Sunday, January 10, 2010


I've always liked the .38 Super round, and of course Colt made it popular in the 1911 pistol. In many countries, the .38 Super is used because civilians and police can't own guns in military calibers. It's a unique round, but old times like Texas Ranger Frank Hamer favored the .38 Super over the .45 auto because he was having gunfights with folks in cars, like Bonnie and Clyde.

The Colt shown above, with the very nice and functional rubber grips, is the current production model of the .38 Super. Nice and shiny and shoots really well. I had the opportunity to shoot one of these in East Texas a few months ago and just fell in love with the gun.

There are those gun folks who adhere to the theorum that a gun is best designed as designed by the original manufacturer, in this case, John Browning. They believe that a 1911 or its descendants need to be big and not short. There are still folks who think the Commander was a mistake and many more who certainly don't like the 3" barrel 1911's like the Kimber shown below.

The Kimber Ultra Carry. A reasonably priced and extremely high quality gun with an EXCELLENT TRIGGER. A cheaper version of Kimber's very nice Ultra CDP II. It shoots well and is just as great looking and well designed. Sharp edges have been removed and it's function over form in the grips and sights. Nice extended beavertail as well.

This version of the Taurus Judge family, THE PUBLIC DEFENDER, is an ultra light and short snubby version of the popular Judge series, that shoots both .410 shells and .45 Long Colt bullets. A five shooter, the PD features lightweight alloy frame, very unique recoil absorbing serrated rubber grips, and only shoots the .410 2 1/2" shells.

Several friends of mine own the full size 3" barrel Judge pistols, but in the ultralight frame configuration that shoot the 3" magnum .410 shells, and they swear it doesn't kick that bad. One of my friends who has shot one says it kicks substantially less than my very heavy Pacmayr gripped Thomson Contender with a 10" barrel chambered for the same rounds.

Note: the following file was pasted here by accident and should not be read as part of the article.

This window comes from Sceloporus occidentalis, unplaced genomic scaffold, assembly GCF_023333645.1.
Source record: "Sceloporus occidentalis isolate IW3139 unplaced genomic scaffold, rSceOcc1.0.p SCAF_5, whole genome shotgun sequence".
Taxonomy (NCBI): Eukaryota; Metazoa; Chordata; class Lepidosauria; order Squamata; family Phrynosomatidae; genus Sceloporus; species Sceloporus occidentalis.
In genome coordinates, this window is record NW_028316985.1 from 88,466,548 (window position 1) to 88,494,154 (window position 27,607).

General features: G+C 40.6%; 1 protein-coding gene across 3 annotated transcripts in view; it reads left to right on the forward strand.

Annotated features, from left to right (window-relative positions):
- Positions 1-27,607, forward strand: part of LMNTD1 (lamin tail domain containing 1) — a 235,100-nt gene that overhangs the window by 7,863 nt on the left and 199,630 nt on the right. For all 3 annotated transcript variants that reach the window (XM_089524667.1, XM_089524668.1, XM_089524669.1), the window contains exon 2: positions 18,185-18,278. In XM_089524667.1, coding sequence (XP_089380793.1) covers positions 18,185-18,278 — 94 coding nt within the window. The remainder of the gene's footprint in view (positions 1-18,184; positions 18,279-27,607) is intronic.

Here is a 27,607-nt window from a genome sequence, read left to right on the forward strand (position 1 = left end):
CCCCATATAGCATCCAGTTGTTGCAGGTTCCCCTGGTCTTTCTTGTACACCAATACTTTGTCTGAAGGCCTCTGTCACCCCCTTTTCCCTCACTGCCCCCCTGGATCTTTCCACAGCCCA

With buckshot rounds that have been developed for .410 shells, it's a formitable handgun. And in the field, loaded with #7 shot, a snake doesn't have a chance.

I shot this pistol last weekend and enjoyed it immensely. El Fisho Jr. and I shot a box of shells through one of these and found it to be an accurate and easy to shoot gun. We were shooting ball ammo, and the recoil was sort of brisk but certainly not as bad as I've seen in other compact nines. It's a heavy rascal, coming in at like 29 oz. unloaded. But compact and it fits well into a holster and from my limited time with it, concealed very well in the thin generic leather IWB I had with me.

I want one of these but really think I will opt for a used HK P7 for my next nine purchase.

The Walther PPS (Police Pistol Slim). This new single stack Walther is a very thin nine. I've seen one and it is indeed just a hair bit larger than the venerable Walther PPK and I can't wait to shoot one. There is the chance that if this pistol shoots well that it could replace the HK P7 mentioned immediately above as the next nine I'd like to buy/trade for. I do like the way the P22 shoots and the P99 shoots well also but I just don't care much for the P99 personally.

I'd like to have a P22 and nearly bought one a couple of years ago, and probably should have. It had a slight nick in the frame and was going for like $180 new.

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